Opening and closing, taking things in and out of containers can provide hours of endless fun - if you'd rather it wasn't your cupboards or purse that was emptied, invest in something like stacking cups - though that's no guarantee your cupboards/purse will be safe.
At the end of the first year role-playing - cooking, cleaning, mowing, pushing a pram - whatever they see you do (which sadly includes lying on the sofa and watching telly), will become important. It's up to you how much you encourage this by buying miniature versions of everything - mini household items don't come cheap. The good news is that this role playing - along with a fascination for vehicles - will last for many years, so you can view it as an investment: "My kids played with their kitchen for years and although it seemed pricey at the time, it was by far the best buy we made.”
Crayons, paints, playdoh - all the creative stuff - is worth having in the house, though don't expect to spend hours doing any of these activities as their attention span is still not great. Things that encourage a sense of achievement - easy jigsaws, wooden puzzles etc. - are good for morale and make you feel as if you're helping your child's education. Trikes and vehicle toys are good for indoors and out; they wear children out and the best ones grow with them, so shop around. Do think, though, about the space these toys will take up. As one reviewer said: "Consider where you're going to store everything and don't be afraid to tell people who ask what you do/don't want as a present. We've ended up with about five sit on and ride toys and our kitchen looks like a car park - but we can't give the stuff away for fear of offending the friends/relatives who gave them to us."
Peer pressure, amazingly enough, can rear its head from around two onwards, or from whenever your child can speak enough to say "want Tinky Winky". A desire to own spin-off merchandise will be the inevitable result of watching TV. How much you give in to it is your decision.
Role-playing, especially dressing up, is becoming increasingly important. Look at the Girls' and Boys' Dressing up Boxes for a range of different outfits. Messy play - sand, water, paint etc. - is inevitably popular, so be prepared! Musical instruments, such as the guitar and keyboard with stool and, if you're up to it, computer programmes aimed at this age group are potentially worth the investment. You may be amazed to see them still playing with the construction (like Lego/Duplo), vehicle (Brio etc) and role-play toys you bought years ago - be proud of your good choices!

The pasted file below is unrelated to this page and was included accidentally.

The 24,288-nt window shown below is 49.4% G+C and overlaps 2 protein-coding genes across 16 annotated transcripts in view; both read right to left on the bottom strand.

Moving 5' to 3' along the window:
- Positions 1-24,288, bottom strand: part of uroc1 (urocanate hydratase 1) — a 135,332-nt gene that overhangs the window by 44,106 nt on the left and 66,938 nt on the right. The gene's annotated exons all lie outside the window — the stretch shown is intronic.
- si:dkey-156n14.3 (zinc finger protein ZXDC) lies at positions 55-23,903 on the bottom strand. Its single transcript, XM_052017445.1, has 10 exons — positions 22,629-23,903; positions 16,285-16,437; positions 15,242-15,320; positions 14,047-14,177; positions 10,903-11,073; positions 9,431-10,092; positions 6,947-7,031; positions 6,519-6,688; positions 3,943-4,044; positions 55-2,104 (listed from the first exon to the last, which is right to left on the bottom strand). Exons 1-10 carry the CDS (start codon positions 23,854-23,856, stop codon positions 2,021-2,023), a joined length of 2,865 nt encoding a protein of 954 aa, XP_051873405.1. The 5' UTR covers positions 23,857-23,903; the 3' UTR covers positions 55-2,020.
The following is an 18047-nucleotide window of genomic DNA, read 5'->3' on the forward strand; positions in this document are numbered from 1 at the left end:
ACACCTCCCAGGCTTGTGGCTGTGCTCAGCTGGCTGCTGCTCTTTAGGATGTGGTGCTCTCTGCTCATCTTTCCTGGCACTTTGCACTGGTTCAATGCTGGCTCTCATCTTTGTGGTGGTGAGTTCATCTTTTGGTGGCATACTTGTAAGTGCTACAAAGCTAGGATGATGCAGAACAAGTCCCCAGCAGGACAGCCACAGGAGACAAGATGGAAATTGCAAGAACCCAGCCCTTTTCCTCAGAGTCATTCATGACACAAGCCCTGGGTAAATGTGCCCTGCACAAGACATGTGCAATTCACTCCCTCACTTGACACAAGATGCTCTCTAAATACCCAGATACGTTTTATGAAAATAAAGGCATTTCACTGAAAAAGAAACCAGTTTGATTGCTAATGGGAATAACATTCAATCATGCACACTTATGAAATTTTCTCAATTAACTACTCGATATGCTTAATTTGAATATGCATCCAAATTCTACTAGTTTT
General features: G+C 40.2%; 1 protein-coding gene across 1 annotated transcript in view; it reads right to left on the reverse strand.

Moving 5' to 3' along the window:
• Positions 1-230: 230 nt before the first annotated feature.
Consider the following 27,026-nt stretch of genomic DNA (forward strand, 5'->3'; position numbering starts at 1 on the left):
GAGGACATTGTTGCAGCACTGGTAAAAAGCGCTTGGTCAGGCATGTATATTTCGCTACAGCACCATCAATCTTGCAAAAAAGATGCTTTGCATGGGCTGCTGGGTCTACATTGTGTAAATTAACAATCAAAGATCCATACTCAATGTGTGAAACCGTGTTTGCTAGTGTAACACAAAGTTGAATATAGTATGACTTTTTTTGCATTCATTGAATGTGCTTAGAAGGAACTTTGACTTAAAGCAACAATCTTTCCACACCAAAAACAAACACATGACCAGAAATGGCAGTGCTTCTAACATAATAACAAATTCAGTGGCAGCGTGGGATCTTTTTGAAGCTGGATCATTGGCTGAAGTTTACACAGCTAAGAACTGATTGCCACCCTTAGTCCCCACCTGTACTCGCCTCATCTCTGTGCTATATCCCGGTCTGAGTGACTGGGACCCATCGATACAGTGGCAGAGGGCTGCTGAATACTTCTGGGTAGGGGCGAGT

Gender differences often, but not always, become more apparent with age. You will certainly know by now if you have a football-mad boy or a doll's house girl (or indeed vice versa). Anything that lets them burn off all that surplus energy will fill you with gratitude, so if space allows, climbing frames, playhouses etc. might be worth the grandparents clubbing together for (or picking up second hand).
They will be beginning to understand the concept of rules and winning and losing so simple board games and card games can be introduced, such as the Shopping Game and Top Trumps. Don't expect to win, though, and don't be surprised if the rules change. Puzzles are also great for this age. As one reviewer said: "It's great when you buy a puzzle that initially you have to do for them, then with them and then one day they surprise you and can do it on their own." You can encourage your child to like the things you'd like them to like (sport, dolls etc.) but there's little point forcing the issue if they show no interest - by now they know what they like. Towards the end of this age range as children go to school and get taken over by the latest 'big thing' you may feel lost and left out through sheer lack of understanding as to the importance of Yu-Gi-Oh Cards. If it's any consolation - you are not alone.
Last updated: about 3 years ago